Sunday, November 7, 2010

Irruptions continue

Each day fall birding continues to excite while the prospects for winter continue to improve. I wrote about how I noticed Red-breasted Nuthatch everywhere what seems like ages ago - it was before the winter finch forecast was even out. They continued to push through the state in October, and November has continued to bring them to more bird feeders. What became evident shortly after that blog entry was that Pine Siskins were going to be here in decent numbers as well. Just today, I had five more visit my yard for sunflower seeds and thistle. Many people have seen them at their homes or birding hotspots. Both Stratford and Milford Point have hosted them in the past week.

It does not come close to ending there. An incredibly strong push of Purple Finch has made them sometimes more common than the usual finches, House and American Goldfinch (though these two are making some movements of their own as well). They have appeared at feeders across the state while being tallied daily at hawk watches. I was able to count up to 128 in a single day flying by at Boothe Park last month. That is a ridiculous total considering it can often be hard to get a single one in a given town for an entire year. Case in point, I did not see one Purple Finch in all of 2009 despite recording 254 species. Black-capped Chickadees have been heading south providing some of us with a glimmer of hope for a Boreal Chickadee.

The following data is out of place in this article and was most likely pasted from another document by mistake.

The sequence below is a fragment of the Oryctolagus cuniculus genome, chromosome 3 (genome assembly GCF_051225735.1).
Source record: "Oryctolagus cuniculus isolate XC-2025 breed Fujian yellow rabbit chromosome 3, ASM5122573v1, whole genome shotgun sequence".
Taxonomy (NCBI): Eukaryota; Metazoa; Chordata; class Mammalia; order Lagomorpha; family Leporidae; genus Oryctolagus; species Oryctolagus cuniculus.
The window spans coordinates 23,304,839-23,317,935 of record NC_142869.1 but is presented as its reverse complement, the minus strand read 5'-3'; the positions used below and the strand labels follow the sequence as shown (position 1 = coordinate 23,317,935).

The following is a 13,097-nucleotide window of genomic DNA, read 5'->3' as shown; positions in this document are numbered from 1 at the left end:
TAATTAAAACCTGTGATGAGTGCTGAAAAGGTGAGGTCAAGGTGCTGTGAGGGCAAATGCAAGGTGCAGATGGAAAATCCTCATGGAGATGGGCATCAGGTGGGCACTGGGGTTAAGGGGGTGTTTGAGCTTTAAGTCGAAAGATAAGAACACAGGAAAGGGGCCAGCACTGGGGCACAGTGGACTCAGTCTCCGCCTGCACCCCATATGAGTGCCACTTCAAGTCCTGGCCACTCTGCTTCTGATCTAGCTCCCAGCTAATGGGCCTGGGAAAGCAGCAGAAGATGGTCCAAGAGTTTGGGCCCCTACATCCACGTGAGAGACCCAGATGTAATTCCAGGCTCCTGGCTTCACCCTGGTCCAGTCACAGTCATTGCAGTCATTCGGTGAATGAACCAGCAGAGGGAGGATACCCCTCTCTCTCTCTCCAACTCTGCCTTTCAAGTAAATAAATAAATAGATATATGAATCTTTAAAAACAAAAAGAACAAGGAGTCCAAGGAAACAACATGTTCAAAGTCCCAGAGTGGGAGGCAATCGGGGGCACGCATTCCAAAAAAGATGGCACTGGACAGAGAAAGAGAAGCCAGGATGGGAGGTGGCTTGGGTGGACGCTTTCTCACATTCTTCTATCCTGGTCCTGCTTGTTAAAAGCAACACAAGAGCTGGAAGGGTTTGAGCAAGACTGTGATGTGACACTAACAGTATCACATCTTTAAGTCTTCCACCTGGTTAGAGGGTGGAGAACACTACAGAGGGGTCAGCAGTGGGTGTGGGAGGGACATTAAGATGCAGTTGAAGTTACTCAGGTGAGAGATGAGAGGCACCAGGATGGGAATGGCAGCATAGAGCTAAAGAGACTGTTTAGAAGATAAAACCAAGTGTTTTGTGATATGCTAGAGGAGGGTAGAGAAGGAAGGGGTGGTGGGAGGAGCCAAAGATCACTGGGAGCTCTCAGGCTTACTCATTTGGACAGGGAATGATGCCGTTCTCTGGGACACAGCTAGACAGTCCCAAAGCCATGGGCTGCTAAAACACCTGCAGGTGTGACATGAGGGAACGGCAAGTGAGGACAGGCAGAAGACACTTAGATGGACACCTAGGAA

However, the biggest news to me is the continued slow but steady reports of Evening Grosbeak. They have been seen a few times a week in Connecticut for the past month or so, with other states also seeing reports trickling in. As someone who was once treated to a Red Crossbill at my feeder mere feet in front of my face when I was a child, the Evening Grosbeak would be a huge prize to have chowing down on seeds in my own yard. It is hard not to imagine it when you look outside and see new winter finches there every day.

We have plenty of fall and all of winter to go. Redpolls and some of those crossbills may be on the way as well. No matter what species we do or do not end up getting we are all going to be going through a lot of bird seed. Moreover, all of Connecticut has a chance at seeing the first snowflakes of the season early tomorrow...stock up now!

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